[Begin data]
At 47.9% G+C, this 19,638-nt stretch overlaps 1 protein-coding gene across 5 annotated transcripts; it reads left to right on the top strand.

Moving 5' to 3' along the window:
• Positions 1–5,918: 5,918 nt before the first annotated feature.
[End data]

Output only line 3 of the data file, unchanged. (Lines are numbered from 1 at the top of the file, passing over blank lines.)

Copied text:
• Positions 1–5,918: 5,918 nt before the first annotated feature.